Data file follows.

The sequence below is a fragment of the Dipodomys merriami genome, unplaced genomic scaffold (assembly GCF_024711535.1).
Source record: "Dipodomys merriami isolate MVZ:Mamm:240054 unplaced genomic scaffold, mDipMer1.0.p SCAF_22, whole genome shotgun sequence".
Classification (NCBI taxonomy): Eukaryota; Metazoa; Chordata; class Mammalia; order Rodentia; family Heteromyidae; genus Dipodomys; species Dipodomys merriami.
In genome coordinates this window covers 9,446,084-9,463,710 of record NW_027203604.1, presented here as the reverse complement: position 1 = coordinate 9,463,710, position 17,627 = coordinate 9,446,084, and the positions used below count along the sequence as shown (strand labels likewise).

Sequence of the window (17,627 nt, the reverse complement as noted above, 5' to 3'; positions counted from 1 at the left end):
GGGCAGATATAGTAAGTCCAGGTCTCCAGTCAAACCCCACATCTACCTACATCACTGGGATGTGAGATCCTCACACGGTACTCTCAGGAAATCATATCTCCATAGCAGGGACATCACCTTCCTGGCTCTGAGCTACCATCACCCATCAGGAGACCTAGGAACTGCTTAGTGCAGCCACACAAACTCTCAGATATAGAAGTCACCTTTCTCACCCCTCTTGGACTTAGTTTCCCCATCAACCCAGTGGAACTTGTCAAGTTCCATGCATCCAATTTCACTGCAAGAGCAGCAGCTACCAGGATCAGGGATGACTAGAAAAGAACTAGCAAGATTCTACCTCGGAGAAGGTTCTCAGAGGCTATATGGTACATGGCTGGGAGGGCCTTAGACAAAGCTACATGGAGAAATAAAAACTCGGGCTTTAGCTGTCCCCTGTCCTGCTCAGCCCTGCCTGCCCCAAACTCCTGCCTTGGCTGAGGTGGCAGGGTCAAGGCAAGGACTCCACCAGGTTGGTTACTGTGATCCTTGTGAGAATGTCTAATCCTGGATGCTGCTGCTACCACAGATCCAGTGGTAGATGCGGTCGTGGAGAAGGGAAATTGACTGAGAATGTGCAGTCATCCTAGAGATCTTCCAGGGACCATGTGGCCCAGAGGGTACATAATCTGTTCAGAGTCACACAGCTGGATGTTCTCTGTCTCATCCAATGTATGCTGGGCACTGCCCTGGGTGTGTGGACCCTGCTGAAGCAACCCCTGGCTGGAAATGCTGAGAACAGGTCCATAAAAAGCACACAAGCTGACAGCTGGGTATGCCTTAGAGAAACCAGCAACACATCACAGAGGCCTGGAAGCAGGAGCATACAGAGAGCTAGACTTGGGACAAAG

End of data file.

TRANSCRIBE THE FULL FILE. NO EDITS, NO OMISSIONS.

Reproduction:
The sequence below is a fragment of the Dipodomys merriami genome, unplaced genomic scaffold (assembly GCF_024711535.1).
Source record: "Dipodomys merriami isolate MVZ:Mamm:240054 unplaced genomic scaffold, mDipMer1.0.p SCAF_22, whole genome shotgun sequence".
Classification (NCBI taxonomy): Eukaryota; Metazoa; Chordata; class Mammalia; order Rodentia; family Heteromyidae; genus Dipodomys; species Dipodomys merriami.
In genome coordinates this window covers 9,446,084-9,463,710 of record NW_027203604.1, presented here as the reverse complement: position 1 = coordinate 9,463,710, position 17,627 = coordinate 9,446,084, and the positions used below count along the sequence as shown (strand labels likewise).

Sequence of the window (17,627 nt, the reverse complement as noted above, 5' to 3'; positions counted from 1 at the left end):
GGGCAGATATAGTAAGTCCAGGTCTCCAGTCAAACCCCACATCTACCTACATCACTGGGATGTGAGATCCTCACACGGTACTCTCAGGAAATCATATCTCCATAGCAGGGACATCACCTTCCTGGCTCTGAGCTACCATCACCCATCAGGAGACCTAGGAACTGCTTAGTGCAGCCACACAAACTCTCAGATATAGAAGTCACCTTTCTCACCCCTCTTGGACTTAGTTTCCCCATCAACCCAGTGGAACTTGTCAAGTTCCATGCATCCAATTTCACTGCAAGAGCAGCAGCTACCAGGATCAGGGATGACTAGAAAAGAACTAGCAAGATTCTACCTCGGAGAAGGTTCTCAGAGGCTATATGGTACATGGCTGGGAGGGCCTTAGACAAAGCTACATGGAGAAATAAAAACTCGGGCTTTAGCTGTCCCCTGTCCTGCTCAGCCCTGCCTGCCCCAAACTCCTGCCTTGGCTGAGGTGGCAGGGTCAAGGCAAGGACTCCACCAGGTTGGTTACTGTGATCCTTGTGAGAATGTCTAATCCTGGATGCTGCTGCTACCACAGATCCAGTGGTAGATGCGGTCGTGGAGAAGGGAAATTGACTGAGAATGTGCAGTCATCCTAGAGATCTTCCAGGGACCATGTGGCCCAGAGGGTACATAATCTGTTCAGAGTCACACAGCTGGATGTTCTCTGTCTCATCCAATGTATGCTGGGCACTGCCCTGGGTGTGTGGACCCTGCTGAAGCAACCCCTGGCTGGAAATGCTGAGAACAGGTCCATAAAAAGCACACAAGCTGACAGCTGGGTATGCCTTAGAGAAACCAGCAACACATCACAGAGGCCTGGAAGCAGGAGCATACAGAGAGCTAGACTTGGGACAAAG